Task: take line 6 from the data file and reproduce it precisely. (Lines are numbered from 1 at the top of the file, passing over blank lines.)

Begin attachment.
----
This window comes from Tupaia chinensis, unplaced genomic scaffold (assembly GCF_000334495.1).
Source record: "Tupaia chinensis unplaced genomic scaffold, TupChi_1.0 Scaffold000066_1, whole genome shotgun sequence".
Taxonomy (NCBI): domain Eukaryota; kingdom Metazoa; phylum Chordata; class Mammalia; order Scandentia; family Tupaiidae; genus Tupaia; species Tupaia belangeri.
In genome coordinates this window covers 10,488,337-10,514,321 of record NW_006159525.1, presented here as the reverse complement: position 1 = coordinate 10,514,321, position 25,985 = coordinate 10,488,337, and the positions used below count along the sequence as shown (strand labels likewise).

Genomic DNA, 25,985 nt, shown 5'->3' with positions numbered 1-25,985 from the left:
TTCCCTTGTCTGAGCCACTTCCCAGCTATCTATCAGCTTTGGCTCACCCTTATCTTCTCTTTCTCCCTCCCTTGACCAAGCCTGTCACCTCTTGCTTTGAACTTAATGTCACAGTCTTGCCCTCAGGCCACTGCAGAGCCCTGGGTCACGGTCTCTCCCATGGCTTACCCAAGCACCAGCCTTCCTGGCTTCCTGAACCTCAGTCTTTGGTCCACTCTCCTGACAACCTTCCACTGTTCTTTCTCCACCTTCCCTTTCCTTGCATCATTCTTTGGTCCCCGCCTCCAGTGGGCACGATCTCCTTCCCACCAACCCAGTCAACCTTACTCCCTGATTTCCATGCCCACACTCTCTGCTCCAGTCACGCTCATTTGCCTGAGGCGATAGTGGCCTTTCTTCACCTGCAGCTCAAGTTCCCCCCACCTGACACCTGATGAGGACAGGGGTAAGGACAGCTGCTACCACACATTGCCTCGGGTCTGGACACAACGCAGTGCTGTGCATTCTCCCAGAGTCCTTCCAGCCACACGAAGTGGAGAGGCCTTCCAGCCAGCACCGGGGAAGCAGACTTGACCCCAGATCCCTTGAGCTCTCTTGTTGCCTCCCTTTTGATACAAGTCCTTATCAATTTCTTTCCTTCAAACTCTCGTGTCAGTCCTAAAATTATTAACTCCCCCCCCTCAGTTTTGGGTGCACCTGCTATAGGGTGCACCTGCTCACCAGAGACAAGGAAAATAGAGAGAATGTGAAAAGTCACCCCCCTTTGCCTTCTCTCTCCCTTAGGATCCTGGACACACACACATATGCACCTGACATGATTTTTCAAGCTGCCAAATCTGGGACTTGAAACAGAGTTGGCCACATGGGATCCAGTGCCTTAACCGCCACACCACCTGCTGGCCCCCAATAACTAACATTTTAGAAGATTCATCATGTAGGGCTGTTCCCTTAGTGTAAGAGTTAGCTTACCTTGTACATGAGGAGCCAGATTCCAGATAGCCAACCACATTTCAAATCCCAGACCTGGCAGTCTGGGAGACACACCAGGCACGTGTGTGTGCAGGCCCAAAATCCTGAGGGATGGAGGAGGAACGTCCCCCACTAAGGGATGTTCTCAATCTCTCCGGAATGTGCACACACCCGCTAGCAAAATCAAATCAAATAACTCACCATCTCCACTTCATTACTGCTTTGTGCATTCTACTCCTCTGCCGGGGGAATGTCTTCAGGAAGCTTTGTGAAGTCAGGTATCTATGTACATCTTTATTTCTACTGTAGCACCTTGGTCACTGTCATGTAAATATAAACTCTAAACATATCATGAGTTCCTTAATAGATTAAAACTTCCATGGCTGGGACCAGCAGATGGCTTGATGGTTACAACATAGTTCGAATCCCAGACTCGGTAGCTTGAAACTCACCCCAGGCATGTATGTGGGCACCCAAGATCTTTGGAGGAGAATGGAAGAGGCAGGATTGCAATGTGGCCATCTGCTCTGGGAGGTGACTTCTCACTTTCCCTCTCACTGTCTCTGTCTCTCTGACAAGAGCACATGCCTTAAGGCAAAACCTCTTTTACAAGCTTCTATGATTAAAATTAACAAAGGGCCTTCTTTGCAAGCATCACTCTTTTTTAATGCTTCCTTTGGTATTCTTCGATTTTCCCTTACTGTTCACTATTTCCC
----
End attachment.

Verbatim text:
TTCCCTTGTCTGAGCCACTTCCCAGCTATCTATCAGCTTTGGCTCACCCTTATCTTCTCTTTCTCCCTCCCTTGACCAAGCCTGTCACCTCTTGCTTTGAACTTAATGTCACAGTCTTGCCCTCAGGCCACTGCAGAGCCCTGGGTCACGGTCTCTCCCATGGCTTACCCAAGCACCAGCCTTCCTGGCTTCCTGAACCTCAGTCTTTGGTCCACTCTCCTGACAACCTTCCACTGTTCTTTCTCCACCTTCCCTTTCCTTGCATCATTCTTTGGTCCCCGCCTCCAGTGGGCACGATCTCCTTCCCACCAACCCAGTCAACCTTACTCCCTGATTTCCATGCCCACACTCTCTGCTCCAGTCACGCTCATTTGCCTGAGGCGATAGTGGCCTTTCTTCACCTGCAGCTCAAGTTCCCCCCACCTGACACCTGATGAGGACAGGGGTAAGGACAGCTGCTACCACACATTGCCTCGGGTCTGGACACAACGCAGTGCTGTGCATTCTCCCAGAGTCCTTCCAGCCACACGAAGTGGAGAGGCCTTCCAGCCAGCACCGGGGAAGCAGACTTGACCCCAGATCCCTTGAGCTCTCTTGTTGCCTCCCTTTTGATACAAGTCCTTATCAATTTCTTTCCTTCAAACTCTCGTGTCAGTCCTAAAATTATTAACTCCCCCCCCTCAGTTTTGGGTGCACCTGCTATAGGGTGCACCTGCTCACCAGAGACAAGGAAAATAGAGAGAATGTGAAAAGTCACCCCCCTTTGCCTTCTCTCTCCCTTAGGATCCTGGACACACACACATATGCACCTGACATGATTTTTCAAGCTGCCAAATCTGGGACTTGAAACAGAGTTGGCCACATGGGATCCAGTGCCTTAACCGCCACACCACCTGCTGGCCCCCAATAACTAACATTTTAGAAGATTCATCATGTAGGGCTGTTCCCTTAGTGTAAGAGTTAGCTTACCTTGTACATGAGGAGCCAGATTCCAGATAGCCAACCACATTTCAAATCCCAGACCTGGCAGTCTGGGAGACACACCAGGCACGTGTGTGTGCAGGCCCAAAATCCTGAGGGATGGAGGAGGAACGTCCCCCACTAAGGGATGTTCTCAATCTCTCCGGAATGTGCACACACCCGCTAGCAAAATCAAATCAAATAACTCACCATCTCCACTTCATTACTGCTTTGTGCATTCTACTCCTCTGCCGGGGGAATGTCTTCAGGAAGCTTTGTGAAGTCAGGTATCTATGTACATCTTTATTTCTACTGTAGCACCTTGGTCACTGTCATGTAAATATAAACTCTAAACATATCATGAGTTCCTTAATAGATTAAAACTTCCATGGCTGGGACCAGCAGATGGCTTGATGGTTACAACATAGTTCGAATCCCAGACTCGGTAGCTTGAAACTCACCCCAGGCATGTATGTGGGCACCCAAGATCTTTGGAGGAGAATGGAAGAGGCAGGATTGCAATGTGGCCATCTGCTCTGGGAGGTGACTTCTCACTTTCCCTCTCACTGTCTCTGTCTCTCTGACAAGAGCACATGCCTTAAGGCAAAACCTCTTTTACAAGCTTCTATGATTAAAATTAACAAAGGGCCTTCTTTGCAAGCATCACTCTTTTTTAATGCTTCCTTTGGTATTCTTCGATTTTCCCTTACTGTTCACTATTTCCC